McCrory’s Commerce Make-Over: Is it really all that different from what we already have?

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We got treated to a “major” announcement from Gov. Pat and his team in Burlington yesterday.  The administration will be creating a new non-profit to handle a lot of the economic development work that has been handled within the state Department of Commerce’s bureaucracy:

[…] The overhaul, designed to get the private sector more involved in luring new businesses to the state, is similar to efforts undertaken by several other Republican governors in recent years.

It would basically gut the state’s Commerce Department, shifting much of the work done there to a new public-private partnership tasked with negotiating corporate economic incentives packages, boosting the state’s imports and exports and promoting travel and tourism.

The partnership would use taxpayer money, and be governed by a board of directors that would be led by the governor and include several state legislators as well as businessmen. McCrory said the agency would make North Carolina both more nimble and more aggressive in pursuing jobs. […]

According to the Department of Commerce, we already have  A TON of none-profit / public-private partnerships and organizations doing that type of thing.   How is ONE MORE organization, funded with taxpayer dollars and run by political appointees, going to streamline the state’s economic development operations? 
Here’s a link to some reporting by the folks over at John Locke about “problems” at one of those Commerce partners —  The Northeast Partnership.  
It makes my heart go pitter-patter to hear government officials talking about privatization.  But I think our leaders need to take a good hard look at this before making the leap.  



5 thoughts on “McCrory’s Commerce Make-Over: Is it really all that different from what we already have?

  1. We could call it “Partners in Progress”. That group has brought hundreds of thousands of jobs to Moore County. Could call it The Tax Dollar Black Hole, but that would fit most government programs.

  2. It’s called a “money wheel” and is anything but non-profit.

    It’s a way the political class legally steals from the public and funnels money out of the public til and ultimately into the political class’ hands.

    Here’s how it works: The electeds create the “private-public venture” in the name of job creation. The money goes out of the public til and into the “business leader’s” pockets in the form of incentives, quid pro quos (fewer fingerprints), or other creative spokes on the money wheel. The money then rolls back into the political class at re-election time in the form of campaign contributions at some fat cat’s swanky digs giving a party to, get this, “honor” the member of the political class for their “honorable endeavours”. Nice and tidy with no fingerprints and the big money wheel keeps turning.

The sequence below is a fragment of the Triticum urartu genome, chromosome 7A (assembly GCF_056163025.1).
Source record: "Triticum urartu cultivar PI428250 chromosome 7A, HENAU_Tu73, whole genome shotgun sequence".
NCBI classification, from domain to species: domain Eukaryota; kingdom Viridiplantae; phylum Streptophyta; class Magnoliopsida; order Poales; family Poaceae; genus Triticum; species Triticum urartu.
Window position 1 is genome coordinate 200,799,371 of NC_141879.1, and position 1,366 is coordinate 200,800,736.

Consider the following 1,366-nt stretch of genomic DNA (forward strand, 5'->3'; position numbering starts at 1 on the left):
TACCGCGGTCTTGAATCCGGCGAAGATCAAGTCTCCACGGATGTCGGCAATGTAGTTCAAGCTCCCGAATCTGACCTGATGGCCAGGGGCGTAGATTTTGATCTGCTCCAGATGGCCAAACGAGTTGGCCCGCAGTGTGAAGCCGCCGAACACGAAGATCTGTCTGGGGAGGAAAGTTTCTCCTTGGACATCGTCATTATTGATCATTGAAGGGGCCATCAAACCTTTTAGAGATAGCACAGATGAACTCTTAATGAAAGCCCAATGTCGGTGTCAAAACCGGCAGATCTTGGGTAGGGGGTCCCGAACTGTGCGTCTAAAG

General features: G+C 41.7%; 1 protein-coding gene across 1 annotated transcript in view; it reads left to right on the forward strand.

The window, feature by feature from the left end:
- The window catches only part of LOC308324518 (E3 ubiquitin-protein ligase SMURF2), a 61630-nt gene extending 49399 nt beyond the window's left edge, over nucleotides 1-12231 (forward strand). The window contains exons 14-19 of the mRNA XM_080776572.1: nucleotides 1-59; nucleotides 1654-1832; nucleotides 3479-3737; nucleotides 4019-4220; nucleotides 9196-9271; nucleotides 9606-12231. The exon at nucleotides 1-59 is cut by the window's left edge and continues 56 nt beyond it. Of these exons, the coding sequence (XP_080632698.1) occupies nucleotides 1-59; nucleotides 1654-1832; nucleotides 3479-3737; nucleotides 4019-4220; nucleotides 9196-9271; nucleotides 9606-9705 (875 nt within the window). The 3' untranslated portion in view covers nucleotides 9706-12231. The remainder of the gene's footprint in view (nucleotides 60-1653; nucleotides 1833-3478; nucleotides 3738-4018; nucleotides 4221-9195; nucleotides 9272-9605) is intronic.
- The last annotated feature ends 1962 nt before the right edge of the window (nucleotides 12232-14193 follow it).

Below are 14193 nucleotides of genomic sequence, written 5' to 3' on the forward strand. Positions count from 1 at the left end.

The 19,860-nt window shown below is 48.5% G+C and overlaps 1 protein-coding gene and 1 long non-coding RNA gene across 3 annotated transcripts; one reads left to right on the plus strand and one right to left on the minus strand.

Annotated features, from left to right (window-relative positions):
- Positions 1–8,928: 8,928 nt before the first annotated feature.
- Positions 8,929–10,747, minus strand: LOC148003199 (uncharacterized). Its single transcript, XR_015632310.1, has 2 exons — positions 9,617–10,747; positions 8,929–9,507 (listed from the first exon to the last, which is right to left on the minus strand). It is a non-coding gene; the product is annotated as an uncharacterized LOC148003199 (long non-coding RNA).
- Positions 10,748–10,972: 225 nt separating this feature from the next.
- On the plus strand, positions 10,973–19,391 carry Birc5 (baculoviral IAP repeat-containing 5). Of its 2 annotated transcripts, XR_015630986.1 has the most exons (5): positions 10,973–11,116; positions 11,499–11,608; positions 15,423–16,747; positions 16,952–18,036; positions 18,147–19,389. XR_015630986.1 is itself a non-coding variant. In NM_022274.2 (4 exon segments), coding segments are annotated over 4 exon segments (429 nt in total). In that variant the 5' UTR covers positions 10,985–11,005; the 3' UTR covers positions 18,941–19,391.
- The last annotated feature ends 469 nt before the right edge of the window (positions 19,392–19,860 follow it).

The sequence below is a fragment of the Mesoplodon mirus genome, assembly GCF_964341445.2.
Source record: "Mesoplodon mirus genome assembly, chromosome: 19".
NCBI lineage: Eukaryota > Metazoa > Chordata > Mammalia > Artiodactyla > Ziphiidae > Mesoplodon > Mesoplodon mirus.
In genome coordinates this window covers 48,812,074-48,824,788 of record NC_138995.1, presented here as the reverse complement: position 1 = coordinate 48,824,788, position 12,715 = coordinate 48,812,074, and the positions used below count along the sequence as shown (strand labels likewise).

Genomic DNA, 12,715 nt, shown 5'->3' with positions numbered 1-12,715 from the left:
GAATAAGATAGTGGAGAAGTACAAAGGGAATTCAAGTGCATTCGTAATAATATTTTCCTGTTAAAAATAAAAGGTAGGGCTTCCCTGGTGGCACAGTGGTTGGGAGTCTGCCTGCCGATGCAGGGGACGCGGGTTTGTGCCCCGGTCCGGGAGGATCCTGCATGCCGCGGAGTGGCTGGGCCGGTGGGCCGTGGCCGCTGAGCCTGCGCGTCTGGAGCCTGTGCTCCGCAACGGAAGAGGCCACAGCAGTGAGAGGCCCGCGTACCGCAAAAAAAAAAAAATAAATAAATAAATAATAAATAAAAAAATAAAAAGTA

The political class message to the public: “Thanks Suckers for electing us!”

  3. We need a non-profit to monitor the non-profits who are monitoring the non-profits. It is hard to keep up with all the non-profits who seem to be “not doing” the same job. But they do have many well-paid staff who dress well and drink a lot of trendy coffee. But if you ever get depressed just ask one of these economic development non-profits to make a presentation to your Rotary Club. They sure can paint a pretty picture. Of course none of what they say is worth a tinkers’. I have heard many such presentations by these various groups telling us of the wonderful future of the Global Transpark. Now when they tell me these predictions I just laugh. If I could only land one of those cushy jobs making stupid predictions. These non-profit guys got a good thing going. Must have a really influential brother-in-law,

  4. I would like to see a federal law taxing companies for 110% of any economic development grants from state or local government, directly or indirectly. That would bring this sick corporate welfare to a screeching halt, and stop states and counties from trying to compete to dish out corporate welfare, and companies playing that for all it is worth.

  5. Know how you can tell if someone is on a non-profit’s payroll?

    They update their Facebook page over a hundred times per day. Of course they ain’t got much else to do. Computer solitaire gets boring.

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